Job fairs can be a great opportunity for applicants to interact with many different companies. But if you don’t prepare adequately, job fairs can be a disaster. Last week, I attended a job fair – prior to the event I debated whether I should go. I had heard the horror stories about long lines that snake twice around the city blocks and the paltry company-to-applicant ratio.
In the end, I’m glad I decided to go. I had a good experience because the job fair had a good ratio of companies to candidates and I had very clear and realistic expectations going in (make contacts with Companies ABC & XYZ), which I fulfilled.
Here’s how to figure out what job fairs are worth a visit and to prepare for job fairs so you stand out among the other applicants.
Before Job Fairs:
1. Determine if this job fair is worth your time and effort. Look at the requirements for attendance – for example, some fairs require a 4-year degree, others don’t. Some fairs are specialized (i.e. teaching professionals or high-tech workers only), others are general. Look at the location (is it 15 minutes away? 3 hours away?).
2. Go over the company list (most job fairs would offer this information online) and pick 2-3 companies that are your top choices.
3. Spend 30-40 minutes researching your top choices, particularly on any programs / specific functions you are interested in. Spend another 10-15 minutes studying a few other companies that you are interested in.
4. Print out copies of your resume. Make sure your contact information is correct! I’d suggest 2 copies for each company you plan to visit. Then add another 5 just in case.
5. Get to the job fair early if you can. It’s an advantage to be among the first group getting in the door.
At Job Fairs:
1. Hit your top 2 or 3 companies first – they might become much busier later in the day (this was my experience).
2. Be attentive, engaging and personable. Be proud of your accomplishments and don’t apologize for being out of work. Ask good questions that let recruiters know you’ve done your research, but don’t act like a know-it-all. Try to get at least 5 minutes of quality time with them, but don’t monopolize their time if there are other applicants waiting. Get a business card and thank the recruiters for their time.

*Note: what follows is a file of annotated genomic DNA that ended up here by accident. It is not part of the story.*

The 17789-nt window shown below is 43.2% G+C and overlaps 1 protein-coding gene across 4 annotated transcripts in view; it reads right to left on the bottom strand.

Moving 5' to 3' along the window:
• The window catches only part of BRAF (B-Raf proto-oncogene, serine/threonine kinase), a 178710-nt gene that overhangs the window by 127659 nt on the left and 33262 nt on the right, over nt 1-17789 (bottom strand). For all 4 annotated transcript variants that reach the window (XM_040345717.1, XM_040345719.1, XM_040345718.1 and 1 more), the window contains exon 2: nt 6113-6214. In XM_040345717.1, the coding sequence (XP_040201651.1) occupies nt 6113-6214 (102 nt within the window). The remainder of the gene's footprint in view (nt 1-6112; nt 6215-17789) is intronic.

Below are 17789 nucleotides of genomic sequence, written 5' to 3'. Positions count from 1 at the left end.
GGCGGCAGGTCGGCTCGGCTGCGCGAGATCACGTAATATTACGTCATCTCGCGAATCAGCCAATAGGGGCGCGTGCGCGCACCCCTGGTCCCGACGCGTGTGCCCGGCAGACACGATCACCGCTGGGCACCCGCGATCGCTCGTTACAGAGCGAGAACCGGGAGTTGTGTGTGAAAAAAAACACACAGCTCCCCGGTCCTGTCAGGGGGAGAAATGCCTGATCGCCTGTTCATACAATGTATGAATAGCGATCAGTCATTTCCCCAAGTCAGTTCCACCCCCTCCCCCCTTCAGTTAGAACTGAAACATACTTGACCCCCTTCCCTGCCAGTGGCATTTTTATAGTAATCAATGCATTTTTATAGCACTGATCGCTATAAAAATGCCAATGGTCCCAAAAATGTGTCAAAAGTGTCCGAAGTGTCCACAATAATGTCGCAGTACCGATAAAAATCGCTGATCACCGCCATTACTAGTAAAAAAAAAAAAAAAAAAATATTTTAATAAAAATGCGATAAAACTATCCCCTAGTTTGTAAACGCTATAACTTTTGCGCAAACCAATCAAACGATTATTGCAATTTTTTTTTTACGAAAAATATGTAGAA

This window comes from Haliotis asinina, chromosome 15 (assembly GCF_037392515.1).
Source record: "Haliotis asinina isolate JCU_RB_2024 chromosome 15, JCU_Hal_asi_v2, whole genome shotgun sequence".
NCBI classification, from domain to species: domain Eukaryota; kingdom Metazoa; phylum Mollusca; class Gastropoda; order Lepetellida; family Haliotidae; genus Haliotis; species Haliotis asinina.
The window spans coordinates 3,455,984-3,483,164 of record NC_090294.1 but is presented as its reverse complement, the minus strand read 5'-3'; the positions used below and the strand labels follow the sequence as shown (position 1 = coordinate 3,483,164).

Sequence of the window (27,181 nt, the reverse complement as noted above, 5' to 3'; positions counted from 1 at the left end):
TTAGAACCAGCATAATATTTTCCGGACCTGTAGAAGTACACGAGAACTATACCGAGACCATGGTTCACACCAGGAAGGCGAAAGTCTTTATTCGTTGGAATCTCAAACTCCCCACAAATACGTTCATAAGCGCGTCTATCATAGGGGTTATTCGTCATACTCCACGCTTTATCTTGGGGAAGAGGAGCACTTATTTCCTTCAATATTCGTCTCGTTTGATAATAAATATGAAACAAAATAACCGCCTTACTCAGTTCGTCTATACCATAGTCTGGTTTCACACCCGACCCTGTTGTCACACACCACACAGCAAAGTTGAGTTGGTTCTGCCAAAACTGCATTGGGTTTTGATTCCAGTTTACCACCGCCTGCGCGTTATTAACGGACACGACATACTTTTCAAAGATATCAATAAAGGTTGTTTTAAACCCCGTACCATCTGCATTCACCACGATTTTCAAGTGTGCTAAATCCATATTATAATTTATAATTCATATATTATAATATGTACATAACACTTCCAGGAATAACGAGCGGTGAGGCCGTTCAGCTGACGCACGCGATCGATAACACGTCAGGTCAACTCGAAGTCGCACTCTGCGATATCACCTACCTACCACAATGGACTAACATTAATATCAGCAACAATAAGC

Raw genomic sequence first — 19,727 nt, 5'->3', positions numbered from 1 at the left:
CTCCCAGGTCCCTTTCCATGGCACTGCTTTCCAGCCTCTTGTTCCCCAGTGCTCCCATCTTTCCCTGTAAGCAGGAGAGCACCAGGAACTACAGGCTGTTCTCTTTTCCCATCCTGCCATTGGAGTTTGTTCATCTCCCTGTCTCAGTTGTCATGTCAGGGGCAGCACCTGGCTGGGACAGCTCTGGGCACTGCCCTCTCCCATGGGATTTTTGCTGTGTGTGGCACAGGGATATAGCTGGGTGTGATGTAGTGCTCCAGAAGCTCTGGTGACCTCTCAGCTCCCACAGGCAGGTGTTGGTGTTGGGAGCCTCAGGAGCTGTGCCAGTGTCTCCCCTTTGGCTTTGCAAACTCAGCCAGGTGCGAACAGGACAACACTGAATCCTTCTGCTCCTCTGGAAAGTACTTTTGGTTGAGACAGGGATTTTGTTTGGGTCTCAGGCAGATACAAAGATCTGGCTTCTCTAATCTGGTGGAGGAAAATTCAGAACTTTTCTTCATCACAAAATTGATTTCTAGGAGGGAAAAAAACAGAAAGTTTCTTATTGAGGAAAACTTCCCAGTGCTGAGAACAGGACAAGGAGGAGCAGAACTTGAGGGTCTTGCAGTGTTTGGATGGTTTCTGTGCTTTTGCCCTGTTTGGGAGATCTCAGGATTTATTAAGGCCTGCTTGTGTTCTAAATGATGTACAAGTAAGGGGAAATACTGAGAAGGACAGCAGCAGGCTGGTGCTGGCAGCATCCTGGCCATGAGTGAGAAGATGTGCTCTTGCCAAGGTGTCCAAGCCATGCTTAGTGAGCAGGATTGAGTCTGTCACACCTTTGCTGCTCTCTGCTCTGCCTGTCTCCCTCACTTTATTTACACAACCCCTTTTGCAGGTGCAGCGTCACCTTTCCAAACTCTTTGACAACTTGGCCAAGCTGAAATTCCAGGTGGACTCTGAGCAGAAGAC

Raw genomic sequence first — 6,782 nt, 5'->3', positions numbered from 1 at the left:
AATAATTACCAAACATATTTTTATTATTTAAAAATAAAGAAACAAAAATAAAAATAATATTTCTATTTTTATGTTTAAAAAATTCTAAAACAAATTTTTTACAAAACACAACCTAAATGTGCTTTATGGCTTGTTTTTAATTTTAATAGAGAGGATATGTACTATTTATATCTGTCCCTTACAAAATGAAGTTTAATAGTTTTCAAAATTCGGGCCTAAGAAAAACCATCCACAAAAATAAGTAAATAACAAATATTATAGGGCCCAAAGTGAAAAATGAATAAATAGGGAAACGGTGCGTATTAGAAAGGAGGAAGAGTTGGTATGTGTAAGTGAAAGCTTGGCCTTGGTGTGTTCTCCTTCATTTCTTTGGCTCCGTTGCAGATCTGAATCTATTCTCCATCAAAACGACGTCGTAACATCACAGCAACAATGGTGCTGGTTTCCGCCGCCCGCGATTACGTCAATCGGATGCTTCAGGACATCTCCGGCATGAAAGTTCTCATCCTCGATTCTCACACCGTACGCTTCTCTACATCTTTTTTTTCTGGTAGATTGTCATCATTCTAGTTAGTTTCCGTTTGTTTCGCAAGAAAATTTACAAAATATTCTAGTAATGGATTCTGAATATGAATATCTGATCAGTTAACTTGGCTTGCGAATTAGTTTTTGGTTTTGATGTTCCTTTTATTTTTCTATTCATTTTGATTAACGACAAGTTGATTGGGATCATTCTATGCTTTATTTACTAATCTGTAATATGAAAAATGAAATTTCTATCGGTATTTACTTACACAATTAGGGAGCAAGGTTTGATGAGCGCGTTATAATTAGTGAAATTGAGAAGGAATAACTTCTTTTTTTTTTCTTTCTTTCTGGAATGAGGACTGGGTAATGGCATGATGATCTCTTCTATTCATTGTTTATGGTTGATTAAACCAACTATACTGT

3. Avoid job fair burnout. It’s probably unrealistic to go to each company’s booth – don’t pressure yourself to do so. It’s better to present yourself well to a smaller handful of companies than try to go see every company just for the sake of doing so. I decided that I had 3 places I wanted to go see, and everything else was just gravy.
4. Mingle with other candidates. I met a couple of nice people and exchanged information. Who knows, I might see an opening that they will be interested in, and maybe vice versa. Good karma never hurts.
5. Be nice and professional to everyone, including the hotel staff. One lady angrily exclaimed at the front desk that she won’t be paying for hotel parking because she has been out of work for a year and can’t afford the $10 fee. If a recruiter overhears her, what impression would that lady have created? (The job fair advertisement didn’t mention a parking fee, but a quick call to the hotel would have resolved that question).
After Job Fairs:
1. Follow up with recruiters from your top 2-3 choices and/or with whom you have established a rapport. A short and sweet email will do the trick. Just remind them of where you met (job fair and date), reiterate your interest in the company, and thank them for their time. Attach a resume.
2. Stop at the yellow light, especially if the intersection is in a revenue-hungry city has a Red-Light Camera. Seriously. Or else you will be end up like me and be out $500+. Hence rendering it a very expensive job fair, indeed.